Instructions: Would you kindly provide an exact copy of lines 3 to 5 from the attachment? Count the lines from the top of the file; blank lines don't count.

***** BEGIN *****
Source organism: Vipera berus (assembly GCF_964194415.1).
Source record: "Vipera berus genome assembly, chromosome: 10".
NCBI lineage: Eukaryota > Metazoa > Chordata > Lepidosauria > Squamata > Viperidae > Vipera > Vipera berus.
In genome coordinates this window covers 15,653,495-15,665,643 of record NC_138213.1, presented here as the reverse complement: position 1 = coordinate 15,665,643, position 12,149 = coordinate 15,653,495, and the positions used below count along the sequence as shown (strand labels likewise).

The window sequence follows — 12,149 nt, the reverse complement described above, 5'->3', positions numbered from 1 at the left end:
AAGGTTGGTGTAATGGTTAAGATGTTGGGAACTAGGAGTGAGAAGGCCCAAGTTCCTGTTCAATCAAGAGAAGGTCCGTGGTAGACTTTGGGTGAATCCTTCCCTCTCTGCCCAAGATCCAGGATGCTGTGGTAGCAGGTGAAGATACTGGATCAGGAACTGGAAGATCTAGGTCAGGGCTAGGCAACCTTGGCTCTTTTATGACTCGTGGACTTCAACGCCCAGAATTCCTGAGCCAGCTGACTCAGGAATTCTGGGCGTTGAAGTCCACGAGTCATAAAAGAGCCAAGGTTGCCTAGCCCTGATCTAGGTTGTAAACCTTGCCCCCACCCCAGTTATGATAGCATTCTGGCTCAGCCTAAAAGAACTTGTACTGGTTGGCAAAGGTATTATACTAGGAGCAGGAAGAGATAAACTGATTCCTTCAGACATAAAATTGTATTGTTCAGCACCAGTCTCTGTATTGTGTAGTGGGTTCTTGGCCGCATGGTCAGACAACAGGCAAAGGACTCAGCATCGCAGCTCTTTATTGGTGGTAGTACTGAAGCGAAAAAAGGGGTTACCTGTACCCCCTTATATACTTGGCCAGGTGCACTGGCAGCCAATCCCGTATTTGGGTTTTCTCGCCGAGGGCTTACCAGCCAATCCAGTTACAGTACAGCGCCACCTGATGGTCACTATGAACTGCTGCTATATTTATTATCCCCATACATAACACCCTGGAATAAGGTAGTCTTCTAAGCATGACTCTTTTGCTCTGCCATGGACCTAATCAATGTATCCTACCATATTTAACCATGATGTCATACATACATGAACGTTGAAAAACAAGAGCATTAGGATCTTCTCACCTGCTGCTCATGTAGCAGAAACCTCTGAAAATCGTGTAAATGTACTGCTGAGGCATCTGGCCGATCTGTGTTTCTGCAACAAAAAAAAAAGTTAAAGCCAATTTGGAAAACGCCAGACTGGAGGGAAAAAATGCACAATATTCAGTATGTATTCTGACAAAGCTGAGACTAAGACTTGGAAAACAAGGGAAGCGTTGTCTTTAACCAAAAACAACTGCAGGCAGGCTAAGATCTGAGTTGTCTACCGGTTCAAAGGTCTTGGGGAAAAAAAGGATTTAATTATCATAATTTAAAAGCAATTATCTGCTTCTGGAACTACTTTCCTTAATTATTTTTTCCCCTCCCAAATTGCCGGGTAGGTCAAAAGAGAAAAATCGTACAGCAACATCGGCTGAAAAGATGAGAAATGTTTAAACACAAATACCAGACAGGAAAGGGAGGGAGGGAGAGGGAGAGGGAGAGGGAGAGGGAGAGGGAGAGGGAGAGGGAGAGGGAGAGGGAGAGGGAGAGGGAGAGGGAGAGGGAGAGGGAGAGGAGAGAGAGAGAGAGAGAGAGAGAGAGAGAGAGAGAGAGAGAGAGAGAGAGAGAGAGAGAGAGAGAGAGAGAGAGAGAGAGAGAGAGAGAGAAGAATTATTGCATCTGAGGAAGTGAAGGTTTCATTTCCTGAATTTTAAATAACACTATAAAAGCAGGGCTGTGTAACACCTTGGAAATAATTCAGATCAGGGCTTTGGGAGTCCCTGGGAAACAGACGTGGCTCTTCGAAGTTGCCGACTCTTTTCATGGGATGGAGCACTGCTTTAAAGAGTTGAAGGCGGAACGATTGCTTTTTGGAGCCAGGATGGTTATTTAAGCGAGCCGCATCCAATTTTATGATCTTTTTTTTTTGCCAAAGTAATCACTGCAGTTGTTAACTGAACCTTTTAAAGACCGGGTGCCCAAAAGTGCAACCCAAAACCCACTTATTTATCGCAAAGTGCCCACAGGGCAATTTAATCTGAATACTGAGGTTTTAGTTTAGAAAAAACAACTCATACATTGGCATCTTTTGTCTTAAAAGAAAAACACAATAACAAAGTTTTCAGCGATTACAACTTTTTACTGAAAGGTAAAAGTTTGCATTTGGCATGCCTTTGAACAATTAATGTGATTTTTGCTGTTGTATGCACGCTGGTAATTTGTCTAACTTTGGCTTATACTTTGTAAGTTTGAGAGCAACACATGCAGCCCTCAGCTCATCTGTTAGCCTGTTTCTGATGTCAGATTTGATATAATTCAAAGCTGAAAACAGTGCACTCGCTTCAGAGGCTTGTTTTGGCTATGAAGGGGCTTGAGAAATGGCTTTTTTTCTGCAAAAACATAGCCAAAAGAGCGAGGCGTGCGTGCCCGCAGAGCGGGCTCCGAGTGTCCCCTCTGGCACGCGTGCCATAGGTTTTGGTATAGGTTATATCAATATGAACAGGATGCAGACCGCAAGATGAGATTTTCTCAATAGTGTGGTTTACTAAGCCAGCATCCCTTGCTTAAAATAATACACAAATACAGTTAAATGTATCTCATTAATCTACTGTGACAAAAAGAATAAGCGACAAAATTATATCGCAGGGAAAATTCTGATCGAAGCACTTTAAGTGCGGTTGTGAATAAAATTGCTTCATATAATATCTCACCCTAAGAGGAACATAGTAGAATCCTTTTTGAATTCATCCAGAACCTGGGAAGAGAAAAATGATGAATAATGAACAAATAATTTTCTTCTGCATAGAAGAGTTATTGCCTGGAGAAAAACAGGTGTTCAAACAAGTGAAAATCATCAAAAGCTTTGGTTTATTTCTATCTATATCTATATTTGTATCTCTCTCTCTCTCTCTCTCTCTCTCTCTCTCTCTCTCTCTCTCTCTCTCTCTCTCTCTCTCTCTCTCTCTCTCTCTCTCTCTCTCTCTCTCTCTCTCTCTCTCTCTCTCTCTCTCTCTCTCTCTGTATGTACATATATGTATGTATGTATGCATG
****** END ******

NCBI lineage: Eukaryota > Metazoa > Chordata > Lepidosauria > Squamata > Viperidae > Vipera > Vipera berus.
In genome coordinates this window covers 15,653,495-15,665,643 of record NC_138213.1, presented here as the reverse complement: position 1 = coordinate 15,665,643, position 12,149 = coordinate 15,653,495, and the positions used below count along the sequence as shown (strand labels likewise).

The window sequence follows — 12,149 nt, the reverse complement described above, 5'->3', positions numbered from 1 at the left end: